KANNAPOLIS, N.C. — More than a year ago, a cyberattack knocked out the system used in Kannapolis to dispatch police and firefighters.
You wouldn’t know that based on what the city told the public.
It wasn’t until Channel 9′s Hannah Goetz started investigating that the truth is finally coming to light, along with a debate between city leaders about their own credibility.
It happened on Feb. 28, 2022. The city of Kannapolis fell victim to a cyberattack. These types of attacks aren’t uncommon; a quick Google search will return dozens of instances of cities targeted by cyber criminals -- but not this one.
City officials told Goetz that’s because there was no “major public impact.”
“There was no data breach; we didn’t lose any customer data, we didn’t lose any employee data,” said Kannapolis City Manager Mike Legg. “The fact there were no real significant losses to public services because of those reasons, there was no ransom that was ever asked for. There was never any money involved in this situation. There was not much to say to the public.”
But we learned that the computer-aided dispatch system used by the Kannapolis Police and Fire departments for calls went down. Calls to 911 had to be routed through Cabarrus County, and police and fire dispatchers had to resort to using pen and paper.
The departments did say that there was no delay in emergency response times.
It’s information the city didn’t share when the attack happened.
We reached out to the city the day the attack happened. Communications Director Annette Privette Keller sent a statement, saying: “We have had some internal internet issues today. We have not received a request for ransom ... We expect everything to be completely back to normal once we finish all of our scans.”
‘That was a fabricated statement’
9 Investigates put in a public records request about the incident that week. The city sent us those records 11 months later, and they tell a more complicated story.
One email from then-assistant city manager Eric Davis on the day of the attack read, “Our initial statement was way too light and not accurate ... I understand wanting to minimize damage, but I don’t want our credibility challenged either.”
Davis sent another email that week, writing: “The reality is that our entire network was completely obliterated in a cyberattack. This was not a minor internet glitch. That was a fabricated statement to make the news media go away.”
After we spent months reviewing documents and making numerous requests for an on-camera interview, Legg agreed to speak with Channel 9 about what happened.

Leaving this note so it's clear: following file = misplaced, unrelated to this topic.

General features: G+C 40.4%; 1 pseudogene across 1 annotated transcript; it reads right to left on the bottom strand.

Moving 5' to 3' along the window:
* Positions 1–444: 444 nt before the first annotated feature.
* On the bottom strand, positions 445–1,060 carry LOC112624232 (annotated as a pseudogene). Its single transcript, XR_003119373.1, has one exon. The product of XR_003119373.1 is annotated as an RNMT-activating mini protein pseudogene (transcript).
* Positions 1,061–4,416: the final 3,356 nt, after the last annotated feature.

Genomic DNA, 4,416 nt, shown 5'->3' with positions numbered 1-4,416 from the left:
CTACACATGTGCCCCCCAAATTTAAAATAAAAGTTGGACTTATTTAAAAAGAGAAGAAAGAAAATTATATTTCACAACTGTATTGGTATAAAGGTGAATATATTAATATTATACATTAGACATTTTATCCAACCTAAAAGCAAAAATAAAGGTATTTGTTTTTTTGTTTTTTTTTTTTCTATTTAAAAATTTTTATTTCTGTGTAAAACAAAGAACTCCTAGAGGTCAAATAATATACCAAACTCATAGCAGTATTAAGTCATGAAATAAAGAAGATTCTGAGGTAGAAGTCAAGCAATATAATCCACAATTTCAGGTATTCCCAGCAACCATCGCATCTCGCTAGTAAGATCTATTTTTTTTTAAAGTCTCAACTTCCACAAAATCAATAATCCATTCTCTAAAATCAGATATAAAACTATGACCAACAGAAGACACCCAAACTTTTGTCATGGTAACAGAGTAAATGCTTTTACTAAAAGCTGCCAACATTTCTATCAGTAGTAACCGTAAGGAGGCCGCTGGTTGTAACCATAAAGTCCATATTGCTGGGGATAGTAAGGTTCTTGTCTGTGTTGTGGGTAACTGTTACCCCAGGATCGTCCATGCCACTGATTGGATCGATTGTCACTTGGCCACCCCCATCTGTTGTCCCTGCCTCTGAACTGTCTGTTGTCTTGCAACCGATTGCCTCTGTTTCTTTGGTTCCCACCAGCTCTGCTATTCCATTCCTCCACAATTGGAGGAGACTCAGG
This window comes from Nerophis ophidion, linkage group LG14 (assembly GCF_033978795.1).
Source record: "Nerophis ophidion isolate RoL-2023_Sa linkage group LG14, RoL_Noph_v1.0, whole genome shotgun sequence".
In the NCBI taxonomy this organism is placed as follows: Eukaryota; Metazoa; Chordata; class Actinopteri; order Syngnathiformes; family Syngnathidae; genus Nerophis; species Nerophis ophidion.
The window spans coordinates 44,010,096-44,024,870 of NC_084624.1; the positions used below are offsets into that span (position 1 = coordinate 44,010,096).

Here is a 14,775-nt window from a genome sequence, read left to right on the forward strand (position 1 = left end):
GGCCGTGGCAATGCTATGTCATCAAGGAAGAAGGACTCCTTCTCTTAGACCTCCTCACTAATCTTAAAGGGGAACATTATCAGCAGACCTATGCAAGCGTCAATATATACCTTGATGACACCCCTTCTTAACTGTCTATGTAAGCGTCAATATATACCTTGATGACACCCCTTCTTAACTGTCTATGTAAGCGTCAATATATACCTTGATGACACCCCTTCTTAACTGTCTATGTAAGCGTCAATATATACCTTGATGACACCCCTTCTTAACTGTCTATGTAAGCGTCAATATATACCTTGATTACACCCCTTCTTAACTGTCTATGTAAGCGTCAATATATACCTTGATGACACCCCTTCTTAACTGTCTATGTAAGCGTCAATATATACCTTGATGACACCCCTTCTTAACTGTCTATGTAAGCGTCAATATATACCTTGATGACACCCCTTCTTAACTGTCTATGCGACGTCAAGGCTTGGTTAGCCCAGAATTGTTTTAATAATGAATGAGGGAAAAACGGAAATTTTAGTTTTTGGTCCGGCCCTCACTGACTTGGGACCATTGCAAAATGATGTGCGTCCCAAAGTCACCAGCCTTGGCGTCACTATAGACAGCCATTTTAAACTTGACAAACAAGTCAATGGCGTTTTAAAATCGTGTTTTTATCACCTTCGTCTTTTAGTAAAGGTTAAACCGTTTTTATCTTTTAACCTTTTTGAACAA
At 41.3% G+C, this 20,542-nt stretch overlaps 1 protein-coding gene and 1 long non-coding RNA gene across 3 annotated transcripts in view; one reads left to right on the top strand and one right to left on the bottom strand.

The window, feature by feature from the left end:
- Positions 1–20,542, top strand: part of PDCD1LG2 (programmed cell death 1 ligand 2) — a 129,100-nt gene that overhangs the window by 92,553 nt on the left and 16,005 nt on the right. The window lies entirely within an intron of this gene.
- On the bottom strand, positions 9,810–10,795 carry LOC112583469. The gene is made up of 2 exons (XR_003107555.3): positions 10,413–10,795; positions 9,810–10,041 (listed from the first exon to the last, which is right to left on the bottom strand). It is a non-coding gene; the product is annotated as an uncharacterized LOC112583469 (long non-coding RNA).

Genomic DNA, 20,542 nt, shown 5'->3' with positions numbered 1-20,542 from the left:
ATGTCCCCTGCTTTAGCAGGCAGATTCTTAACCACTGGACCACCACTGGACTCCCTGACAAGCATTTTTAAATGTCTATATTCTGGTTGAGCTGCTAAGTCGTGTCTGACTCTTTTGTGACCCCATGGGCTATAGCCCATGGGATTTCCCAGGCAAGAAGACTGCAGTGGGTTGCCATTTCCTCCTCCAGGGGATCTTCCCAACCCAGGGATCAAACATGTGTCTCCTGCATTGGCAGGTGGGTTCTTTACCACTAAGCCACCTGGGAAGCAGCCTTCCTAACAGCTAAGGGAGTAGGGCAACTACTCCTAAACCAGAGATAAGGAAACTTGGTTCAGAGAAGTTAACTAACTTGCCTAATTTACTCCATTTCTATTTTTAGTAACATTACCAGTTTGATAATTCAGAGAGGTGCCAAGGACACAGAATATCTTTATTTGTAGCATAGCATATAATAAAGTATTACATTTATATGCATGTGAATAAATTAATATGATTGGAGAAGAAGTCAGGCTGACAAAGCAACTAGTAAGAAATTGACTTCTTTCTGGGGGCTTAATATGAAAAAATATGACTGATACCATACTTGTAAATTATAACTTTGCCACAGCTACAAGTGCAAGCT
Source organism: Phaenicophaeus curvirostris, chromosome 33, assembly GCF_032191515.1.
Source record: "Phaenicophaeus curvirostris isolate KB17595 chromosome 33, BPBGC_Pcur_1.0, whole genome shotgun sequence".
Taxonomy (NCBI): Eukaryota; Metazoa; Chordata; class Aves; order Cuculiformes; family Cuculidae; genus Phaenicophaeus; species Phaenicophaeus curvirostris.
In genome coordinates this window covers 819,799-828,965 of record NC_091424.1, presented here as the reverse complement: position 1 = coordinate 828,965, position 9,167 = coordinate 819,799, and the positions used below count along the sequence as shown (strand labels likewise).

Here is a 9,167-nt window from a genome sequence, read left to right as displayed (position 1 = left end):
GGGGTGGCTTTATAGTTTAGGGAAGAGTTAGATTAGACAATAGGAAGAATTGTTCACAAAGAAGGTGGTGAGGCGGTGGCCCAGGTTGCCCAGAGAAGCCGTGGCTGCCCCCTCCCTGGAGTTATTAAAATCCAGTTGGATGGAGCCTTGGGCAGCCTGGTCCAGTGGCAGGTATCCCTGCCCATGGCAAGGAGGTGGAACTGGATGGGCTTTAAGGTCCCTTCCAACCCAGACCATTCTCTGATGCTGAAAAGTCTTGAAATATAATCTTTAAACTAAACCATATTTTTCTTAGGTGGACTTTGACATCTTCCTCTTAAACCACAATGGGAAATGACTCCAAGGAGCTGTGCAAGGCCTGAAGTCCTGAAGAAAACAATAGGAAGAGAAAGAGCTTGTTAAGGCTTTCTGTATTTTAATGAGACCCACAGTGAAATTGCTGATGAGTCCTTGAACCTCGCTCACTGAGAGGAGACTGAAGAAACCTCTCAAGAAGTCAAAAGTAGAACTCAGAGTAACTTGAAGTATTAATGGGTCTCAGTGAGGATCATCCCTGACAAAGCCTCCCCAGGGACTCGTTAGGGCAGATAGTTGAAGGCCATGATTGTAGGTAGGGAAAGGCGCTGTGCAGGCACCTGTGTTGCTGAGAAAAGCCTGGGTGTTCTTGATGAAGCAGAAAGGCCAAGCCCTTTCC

He disputes that any statements were fabricated.
“You know, when a crisis like that happens, you go into this mode where emotions run high,” Legg told Goetz.
‘I do not want to send this’
We showed Legg several emails, including one from Privette Keller that had a draft statement providing more details about the “external cyber assault.”
It’s a statement that we never received until getting our records request fulfilled.
That email from Privette Keller went on to say, “I do not want to send this at all, or at least until tomorrow or later tonight, as it would become ‘Breaking News’ and receive too much attention. It is a slow news day.”
Goetz asked Legg about the delayed response to our initial questions, asking if Privette Keller’s “slow news day” message makes him question credibility or how we should view city officials.
“No, I don’t think so,” Legg said. “I think we’ve, historically, been very transparent, and we’ve been open to any media inquiries across the board ... We felt we solved that problem; we solved it openly and we solved it quickly, and we moved on.”
Who should know?
We asked residents whether they feel they should have been informed about the impacts of the attack.
“I would rather scare everybody here telling them the truth than to hide something and not tell them the truth because I have not done my job as a leader,” said Robert Foster.
“It would be nice to know, yes, probably not that important to know actually because there are backup systems,” said James Tourville.
Goetz asked Legg the same question.
“Do you think the city deserves to know we are having some issues, even if you said people weren’t impacted, just in case anything did happen?”
“Well, if people asked, we certainly weren’t hiding anything, but we weren’t going to go out and aggressively tell the entire community what was happening, because, again, it wasn’t affecting anything but how we do our jobs,” Legg said.
Legally, cities aren’t required to let residents know about an attack if personal information hasn’t been compromised.
The city of Kannapolis did report the attack to state officials. In one email, a member of the statewide recovery team commended their response and recovery efforts. The city told us that insurance covered much of the cost, but Kannapolis still paid $50,000 out of pocket.
Legg said city employees and city council members were notified immediately when the attack happened.
After our interview with Legg, we reached out to Davis to follow up on his claims in those emails. We never got a response, and Davis has since retired.
Legg said the city’s systems have mostly recovered since then.
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